Rainbow Pride Bratislava 2016: An important signal

text by Peter Weisenbacher

On Saturday 30 July between one and two thousand people took part in Rainbow Pride 2016 (Dúhový PRIDE) in Bratislava, Slovakia. The number of participants was relatively high, considering the unstrategically selected date in the middle of summer holidays and outnumbered the counter-demonstrating neo-nazis and catholic fundamentalists at least 3 to 1. On the other hand, the number was disturbingly low, considering last years homophobic referendum, the fact that no Pride was held in 2015 and that recently a nazi party joined the parliament for the first time since 1945. The whole event was peaceful with no interruptions and noticeably more young people and families with small children took part this year, in accordance with tradition (established in 2010).

The signal that the opinions of the establishment and extremists are aligned at the moment and that pro-LGBT voices are in a minority and are weaker, is an important one. Hopefully next year with better planning and preparation, the number of participants will be much higher and will therefore force some reflection among the ruling elites.

Photos by Alexandra Zibrinová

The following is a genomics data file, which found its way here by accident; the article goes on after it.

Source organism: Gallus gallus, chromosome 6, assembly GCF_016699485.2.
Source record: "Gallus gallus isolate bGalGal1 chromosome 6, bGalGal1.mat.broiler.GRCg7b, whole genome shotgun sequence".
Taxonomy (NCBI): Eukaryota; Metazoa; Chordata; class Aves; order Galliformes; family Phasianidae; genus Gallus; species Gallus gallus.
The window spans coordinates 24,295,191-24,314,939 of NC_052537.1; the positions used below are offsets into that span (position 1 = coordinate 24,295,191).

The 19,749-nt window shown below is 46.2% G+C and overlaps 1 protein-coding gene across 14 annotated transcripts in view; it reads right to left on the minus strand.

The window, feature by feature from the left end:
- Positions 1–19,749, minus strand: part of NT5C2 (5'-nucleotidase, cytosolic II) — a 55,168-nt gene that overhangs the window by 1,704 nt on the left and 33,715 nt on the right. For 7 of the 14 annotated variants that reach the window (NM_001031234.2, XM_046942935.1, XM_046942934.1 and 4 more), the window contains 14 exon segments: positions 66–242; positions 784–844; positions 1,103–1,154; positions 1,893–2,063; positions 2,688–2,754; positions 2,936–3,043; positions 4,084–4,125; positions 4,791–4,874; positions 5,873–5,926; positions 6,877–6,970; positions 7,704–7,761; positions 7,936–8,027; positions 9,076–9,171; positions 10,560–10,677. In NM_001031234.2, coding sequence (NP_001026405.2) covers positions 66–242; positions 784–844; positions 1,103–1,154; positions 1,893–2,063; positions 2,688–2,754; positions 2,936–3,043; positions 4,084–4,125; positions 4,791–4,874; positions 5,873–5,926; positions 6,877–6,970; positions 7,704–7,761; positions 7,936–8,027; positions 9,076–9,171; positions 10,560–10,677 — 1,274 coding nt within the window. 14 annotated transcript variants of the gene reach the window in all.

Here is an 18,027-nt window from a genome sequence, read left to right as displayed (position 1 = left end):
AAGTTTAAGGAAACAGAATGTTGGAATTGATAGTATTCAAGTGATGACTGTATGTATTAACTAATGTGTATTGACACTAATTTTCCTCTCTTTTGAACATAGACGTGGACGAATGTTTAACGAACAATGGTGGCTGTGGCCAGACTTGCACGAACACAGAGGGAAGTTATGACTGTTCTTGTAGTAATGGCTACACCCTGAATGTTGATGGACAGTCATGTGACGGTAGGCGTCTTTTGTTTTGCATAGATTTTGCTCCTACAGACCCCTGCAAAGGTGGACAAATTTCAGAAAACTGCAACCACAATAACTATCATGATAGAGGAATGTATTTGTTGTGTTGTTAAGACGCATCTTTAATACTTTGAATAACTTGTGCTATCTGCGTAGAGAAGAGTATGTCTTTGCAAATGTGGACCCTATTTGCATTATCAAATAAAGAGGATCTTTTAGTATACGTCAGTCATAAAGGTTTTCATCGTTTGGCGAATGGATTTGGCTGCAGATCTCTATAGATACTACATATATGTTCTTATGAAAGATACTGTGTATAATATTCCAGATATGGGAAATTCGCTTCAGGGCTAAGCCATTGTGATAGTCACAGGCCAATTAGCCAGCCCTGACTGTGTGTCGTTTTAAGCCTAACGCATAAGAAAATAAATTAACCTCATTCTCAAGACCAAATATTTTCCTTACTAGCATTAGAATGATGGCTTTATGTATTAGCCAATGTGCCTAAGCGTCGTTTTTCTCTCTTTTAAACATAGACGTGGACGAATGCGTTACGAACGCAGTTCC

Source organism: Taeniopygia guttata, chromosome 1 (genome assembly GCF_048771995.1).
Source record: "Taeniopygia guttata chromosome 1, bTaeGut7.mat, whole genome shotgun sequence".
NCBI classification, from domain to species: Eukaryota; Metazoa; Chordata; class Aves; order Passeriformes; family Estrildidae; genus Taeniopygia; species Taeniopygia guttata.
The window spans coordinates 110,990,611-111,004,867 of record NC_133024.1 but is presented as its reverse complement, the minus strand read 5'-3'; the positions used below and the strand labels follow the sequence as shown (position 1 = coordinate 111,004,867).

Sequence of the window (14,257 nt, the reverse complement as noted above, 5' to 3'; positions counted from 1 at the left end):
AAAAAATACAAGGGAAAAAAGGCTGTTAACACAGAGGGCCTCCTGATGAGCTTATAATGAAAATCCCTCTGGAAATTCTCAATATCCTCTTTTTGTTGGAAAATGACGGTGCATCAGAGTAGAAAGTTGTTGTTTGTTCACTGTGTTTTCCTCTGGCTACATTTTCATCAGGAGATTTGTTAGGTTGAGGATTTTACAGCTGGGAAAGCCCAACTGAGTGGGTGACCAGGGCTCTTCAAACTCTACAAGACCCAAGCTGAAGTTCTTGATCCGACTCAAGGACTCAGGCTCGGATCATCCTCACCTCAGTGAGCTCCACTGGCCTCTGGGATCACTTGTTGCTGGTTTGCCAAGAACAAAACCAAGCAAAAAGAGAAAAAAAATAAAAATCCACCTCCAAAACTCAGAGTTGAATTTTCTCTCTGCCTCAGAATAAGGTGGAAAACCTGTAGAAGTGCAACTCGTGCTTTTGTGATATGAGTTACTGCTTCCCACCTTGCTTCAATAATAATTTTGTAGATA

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Peter Weisenbacher

Peter Weisenbacher

has been the executive director of the Human Rights Institute since 2011. Previously he was the director of Slovak LGBT pride for two years, head of Amnesty International Slovakia for four years, and member of the expert Committee for Human Rights and Minorities in the Office of the Government of Slovakia for two years. As a freelance journalist, he writes mainly about human rights. He holds a PhD in Information Science and has lectured at Comenius University in Bratislava and Masaryk University in Brno.

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Peter Weisenbacher
has been the executive director of the Human Rights Institute since 2011. Previously he was the director of Slovak LGBT pride for two years, head of Amnesty International Slovakia for four years, and member of the expert Committee for Human Rights and Minorities in the Office of the Government of Slovakia for two years. As a freelance journalist, he writes mainly about human rights. He holds a PhD in Information Science and has lectured at Comenius University in Bratislava and Masaryk University in Brno.

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